Following up from this post, there is a recent sequence of articles in an AGU journal on Water Resources Research under the heading: “Debates: Does Information Theory Provide a New Paradigm for Earth Science?”
By anticipating all these ideas, you can find plenty of examples and derivations (with many centered on the ideas of Maximum Entropy) in our book Mathematical Geoenergy.
Here is an excerpt from the “Emerging concepts” entry, which indirectly addresses negative entropy:
That is, there are likely many earth system behaviors that are highly ordered, but the complexity and non-linearity of their mechanisms makes them appear stochastic or chaotic (high positive entropy) yet the reality is that they are just a complicated deterministic model (negative entropy). We just aren’t looking hard enough to discover the underlying patterns on most of this stuff.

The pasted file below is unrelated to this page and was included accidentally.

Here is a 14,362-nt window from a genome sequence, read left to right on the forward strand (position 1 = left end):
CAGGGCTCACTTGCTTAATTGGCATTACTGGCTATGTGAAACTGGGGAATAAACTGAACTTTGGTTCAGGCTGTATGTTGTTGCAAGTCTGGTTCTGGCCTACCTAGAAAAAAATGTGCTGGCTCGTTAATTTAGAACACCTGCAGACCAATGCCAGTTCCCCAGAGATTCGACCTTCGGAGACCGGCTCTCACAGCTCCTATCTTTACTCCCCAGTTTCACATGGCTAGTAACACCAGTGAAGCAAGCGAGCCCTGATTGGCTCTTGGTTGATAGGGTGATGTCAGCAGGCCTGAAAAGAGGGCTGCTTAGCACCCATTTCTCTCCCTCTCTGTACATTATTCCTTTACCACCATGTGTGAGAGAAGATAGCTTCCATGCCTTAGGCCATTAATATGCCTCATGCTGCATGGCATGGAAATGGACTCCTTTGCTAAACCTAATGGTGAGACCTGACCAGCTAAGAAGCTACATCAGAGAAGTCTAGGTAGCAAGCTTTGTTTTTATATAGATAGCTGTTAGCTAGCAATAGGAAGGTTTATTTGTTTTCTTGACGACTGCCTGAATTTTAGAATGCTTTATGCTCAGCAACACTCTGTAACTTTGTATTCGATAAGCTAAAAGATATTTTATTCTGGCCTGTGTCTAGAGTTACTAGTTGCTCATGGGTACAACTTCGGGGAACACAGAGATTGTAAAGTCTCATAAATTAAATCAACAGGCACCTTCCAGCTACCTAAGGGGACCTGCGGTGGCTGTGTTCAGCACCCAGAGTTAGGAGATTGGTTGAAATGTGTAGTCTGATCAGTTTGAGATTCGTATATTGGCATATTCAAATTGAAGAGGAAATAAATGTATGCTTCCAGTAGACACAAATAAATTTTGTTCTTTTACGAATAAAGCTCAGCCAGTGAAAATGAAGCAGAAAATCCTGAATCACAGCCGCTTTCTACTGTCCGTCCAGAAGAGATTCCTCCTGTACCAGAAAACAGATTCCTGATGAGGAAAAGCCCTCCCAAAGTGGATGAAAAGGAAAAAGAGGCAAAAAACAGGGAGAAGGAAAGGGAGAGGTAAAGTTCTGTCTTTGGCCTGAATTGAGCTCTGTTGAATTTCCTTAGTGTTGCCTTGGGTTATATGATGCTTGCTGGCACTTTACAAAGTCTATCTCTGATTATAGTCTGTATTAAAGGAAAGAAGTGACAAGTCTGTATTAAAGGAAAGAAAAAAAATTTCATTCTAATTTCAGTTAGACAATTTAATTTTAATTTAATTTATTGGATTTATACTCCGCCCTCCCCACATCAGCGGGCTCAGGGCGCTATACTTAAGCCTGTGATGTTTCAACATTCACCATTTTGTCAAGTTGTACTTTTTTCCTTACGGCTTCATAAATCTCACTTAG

The objective is to apply negative entropy to find an optimal solution to a deterministically ordered pattern. To start, let us contrast the behavior of autonomous vs non-autonomous differential equations. One way to think about the distinction is that the transfer function for non-autonomous only depends on the presenting input. Thus, it acts like an op-amp with infinite bandwidth. Or below saturation it gives perfectly linear amplification, so that as shown on the graph to the right, the x-axis input produces an amplified y-axis output as long as the input is within reasonable limits.